Lipoxygenase-Mediated Pathway of Lung Tumor Progression

  • Myrdal, Paul B (PI)

Project: Research project

Grant Details


DESCRIPTION (provided by applicant): Cancer of the lung is the most prevalent cause of cancer related deaths in the United States. The products of the lipoxygenase (LOX) pathway of arachidonic acid (AA) metabolism have been linked with tumor growth and proliferation. It is unclear at the present time, however, if the state of the LOX products which result in tumor growth and proliferation is the result of absolute levels of specific LOX products or the result of an imbalance in one or more of the products in relation to each other. The overall objectives of the proposed research are to develop an analytical method capable of rapidly and accurately analyzing levels of LOX products and to elucidate the involvement of the LOX pathway in relation to the growth and development of lung cancer. This research is designed to examine the following hypotheses: first, samples of lung tissue, from in vivo experiments, can be analyzed for minute quantities of specified structurally similar products of the LOX pathway in a rapid manner; second, the LOX pathway is involved in the growth and proliferation of lung cancer and therefore, measurable changes in the products of the pathway will occur as tissue becomes cancerous. These hypotheses will be examined using the female A/J murine model in a triphasic approach. The first phase will be to develop and validate a high-throughput analytical method for the products of the LOX pathway in lung tissue from in vivo experiments and to establish base-line LOX product levels for the A/J mouse. The second phase will be to determine the differences in LOX product expression between pulmonary adenomas vs. histologically normal tissue in the lungs of a mouse that has received carcinogen vs. lung tissue from a mouse that has not been exposed to carcinogen. The third phase will examine the differences in LOX product expression between two different carcinogens, benzo(a)pyrene and vinyl carbamate. The long-term goals of this research are to fully elucidate the involvement and mechanisms of the LOX pathway in tumor progression and to utilize this knowledge to accomplish the following: determine the potentially beneficial targets in this pathway for drug development, expedite the development of compounds which show promise in affecting the levels and profile of the LOX products in a beneficial manner, and to examine the possibility of utilizing the measurement of LOX product profiles as a tool for early detection of cancer in patients.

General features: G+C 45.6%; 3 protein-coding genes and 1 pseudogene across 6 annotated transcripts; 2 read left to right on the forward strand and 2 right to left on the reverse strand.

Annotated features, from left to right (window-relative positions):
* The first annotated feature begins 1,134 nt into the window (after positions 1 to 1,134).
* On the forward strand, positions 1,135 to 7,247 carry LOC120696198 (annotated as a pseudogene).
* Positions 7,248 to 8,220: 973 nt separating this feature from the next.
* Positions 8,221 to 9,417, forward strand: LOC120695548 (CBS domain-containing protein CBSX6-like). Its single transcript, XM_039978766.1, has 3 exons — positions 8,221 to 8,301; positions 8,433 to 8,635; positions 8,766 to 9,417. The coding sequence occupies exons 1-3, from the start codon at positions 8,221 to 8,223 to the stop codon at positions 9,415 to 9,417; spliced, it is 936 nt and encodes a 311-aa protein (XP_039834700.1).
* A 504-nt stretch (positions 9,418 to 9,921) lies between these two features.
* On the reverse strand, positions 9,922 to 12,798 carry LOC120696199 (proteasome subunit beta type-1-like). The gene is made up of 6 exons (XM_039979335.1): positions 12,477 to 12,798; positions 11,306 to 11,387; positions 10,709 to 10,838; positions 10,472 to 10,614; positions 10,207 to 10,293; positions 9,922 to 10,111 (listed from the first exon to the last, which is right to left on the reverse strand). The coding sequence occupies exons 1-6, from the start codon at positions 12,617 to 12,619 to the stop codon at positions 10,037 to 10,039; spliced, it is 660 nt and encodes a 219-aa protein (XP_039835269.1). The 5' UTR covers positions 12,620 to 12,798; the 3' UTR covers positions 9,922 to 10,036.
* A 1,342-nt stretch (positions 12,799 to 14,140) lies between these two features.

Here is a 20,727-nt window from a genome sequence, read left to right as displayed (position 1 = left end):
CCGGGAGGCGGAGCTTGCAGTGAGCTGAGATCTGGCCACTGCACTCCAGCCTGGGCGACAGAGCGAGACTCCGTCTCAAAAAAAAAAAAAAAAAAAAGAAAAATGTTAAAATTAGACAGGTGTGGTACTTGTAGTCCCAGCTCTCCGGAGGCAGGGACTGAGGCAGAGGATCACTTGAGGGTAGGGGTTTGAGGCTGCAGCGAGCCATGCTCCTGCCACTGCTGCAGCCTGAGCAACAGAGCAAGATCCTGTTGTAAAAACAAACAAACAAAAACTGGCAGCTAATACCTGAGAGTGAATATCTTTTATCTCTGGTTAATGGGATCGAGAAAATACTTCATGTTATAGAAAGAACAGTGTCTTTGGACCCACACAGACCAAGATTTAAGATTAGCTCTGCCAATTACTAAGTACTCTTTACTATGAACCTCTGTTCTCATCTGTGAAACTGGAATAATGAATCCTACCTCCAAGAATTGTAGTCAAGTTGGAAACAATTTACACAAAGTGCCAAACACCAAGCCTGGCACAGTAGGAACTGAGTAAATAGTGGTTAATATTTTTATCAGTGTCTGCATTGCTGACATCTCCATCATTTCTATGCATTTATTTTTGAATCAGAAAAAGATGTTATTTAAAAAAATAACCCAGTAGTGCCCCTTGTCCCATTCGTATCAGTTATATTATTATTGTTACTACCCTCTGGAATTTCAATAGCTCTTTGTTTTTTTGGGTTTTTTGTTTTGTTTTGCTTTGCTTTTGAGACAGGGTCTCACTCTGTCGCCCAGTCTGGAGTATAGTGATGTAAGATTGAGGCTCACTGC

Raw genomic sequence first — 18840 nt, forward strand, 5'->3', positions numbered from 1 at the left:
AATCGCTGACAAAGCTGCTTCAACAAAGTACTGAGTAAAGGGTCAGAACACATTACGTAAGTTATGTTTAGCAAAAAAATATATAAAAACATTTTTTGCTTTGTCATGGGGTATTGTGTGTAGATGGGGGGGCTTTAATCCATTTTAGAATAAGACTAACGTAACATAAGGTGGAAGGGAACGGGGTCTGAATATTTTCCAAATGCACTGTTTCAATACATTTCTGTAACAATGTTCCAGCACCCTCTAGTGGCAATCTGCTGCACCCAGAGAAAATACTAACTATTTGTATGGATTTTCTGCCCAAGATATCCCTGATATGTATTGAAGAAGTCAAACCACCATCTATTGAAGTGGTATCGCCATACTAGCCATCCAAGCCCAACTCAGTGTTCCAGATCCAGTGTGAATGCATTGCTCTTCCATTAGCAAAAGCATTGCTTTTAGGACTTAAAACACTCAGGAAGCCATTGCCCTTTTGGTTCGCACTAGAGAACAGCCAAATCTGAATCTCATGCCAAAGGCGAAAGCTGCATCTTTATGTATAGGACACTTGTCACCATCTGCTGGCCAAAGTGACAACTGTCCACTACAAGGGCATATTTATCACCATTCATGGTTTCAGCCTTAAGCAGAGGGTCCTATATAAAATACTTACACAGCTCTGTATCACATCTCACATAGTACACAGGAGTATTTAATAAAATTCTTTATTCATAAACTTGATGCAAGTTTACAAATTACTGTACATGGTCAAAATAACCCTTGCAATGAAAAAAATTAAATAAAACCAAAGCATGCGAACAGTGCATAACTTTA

Effective start/end date3/1/042/28/07


  • National Institutes of Health: $75,333.00
  • National Institutes of Health: $75,250.00


  • Medicine(all)


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